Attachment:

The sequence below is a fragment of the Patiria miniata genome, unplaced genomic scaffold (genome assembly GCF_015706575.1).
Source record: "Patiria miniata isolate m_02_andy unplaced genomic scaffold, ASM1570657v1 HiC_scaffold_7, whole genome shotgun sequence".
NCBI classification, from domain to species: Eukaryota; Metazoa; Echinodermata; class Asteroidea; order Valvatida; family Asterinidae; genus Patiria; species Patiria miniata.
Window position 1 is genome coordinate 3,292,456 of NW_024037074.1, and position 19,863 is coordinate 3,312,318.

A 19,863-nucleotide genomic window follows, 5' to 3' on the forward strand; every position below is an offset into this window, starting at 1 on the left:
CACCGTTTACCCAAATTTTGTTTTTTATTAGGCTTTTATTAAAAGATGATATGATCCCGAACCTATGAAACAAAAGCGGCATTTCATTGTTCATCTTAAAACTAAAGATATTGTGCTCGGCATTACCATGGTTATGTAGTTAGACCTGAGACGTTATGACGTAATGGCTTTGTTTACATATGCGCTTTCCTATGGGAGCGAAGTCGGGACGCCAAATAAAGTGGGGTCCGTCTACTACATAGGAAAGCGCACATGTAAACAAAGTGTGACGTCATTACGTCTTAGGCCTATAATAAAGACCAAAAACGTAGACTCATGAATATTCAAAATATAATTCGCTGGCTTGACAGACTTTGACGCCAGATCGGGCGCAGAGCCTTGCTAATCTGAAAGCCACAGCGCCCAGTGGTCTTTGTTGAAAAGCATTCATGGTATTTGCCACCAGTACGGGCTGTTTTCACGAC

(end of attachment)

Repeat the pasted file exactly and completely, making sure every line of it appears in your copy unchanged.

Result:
The sequence below is a fragment of the Patiria miniata genome, unplaced genomic scaffold (genome assembly GCF_015706575.1).
Source record: "Patiria miniata isolate m_02_andy unplaced genomic scaffold, ASM1570657v1 HiC_scaffold_7, whole genome shotgun sequence".
NCBI classification, from domain to species: Eukaryota; Metazoa; Echinodermata; class Asteroidea; order Valvatida; family Asterinidae; genus Patiria; species Patiria miniata.
Window position 1 is genome coordinate 3,292,456 of NW_024037074.1, and position 19,863 is coordinate 3,312,318.

A 19,863-nucleotide genomic window follows, 5' to 3' on the forward strand; every position below is an offset into this window, starting at 1 on the left:
CACCGTTTACCCAAATTTTGTTTTTTATTAGGCTTTTATTAAAAGATGATATGATCCCGAACCTATGAAACAAAAGCGGCATTTCATTGTTCATCTTAAAACTAAAGATATTGTGCTCGGCATTACCATGGTTATGTAGTTAGACCTGAGACGTTATGACGTAATGGCTTTGTTTACATATGCGCTTTCCTATGGGAGCGAAGTCGGGACGCCAAATAAAGTGGGGTCCGTCTACTACATAGGAAAGCGCACATGTAAACAAAGTGTGACGTCATTACGTCTTAGGCCTATAATAAAGACCAAAAACGTAGACTCATGAATATTCAAAATATAATTCGCTGGCTTGACAGACTTTGACGCCAGATCGGGCGCAGAGCCTTGCTAATCTGAAAGCCACAGCGCCCAGTGGTCTTTGTTGAAAAGCATTCATGGTATTTGCCACCAGTACGGGCTGTTTTCACGAC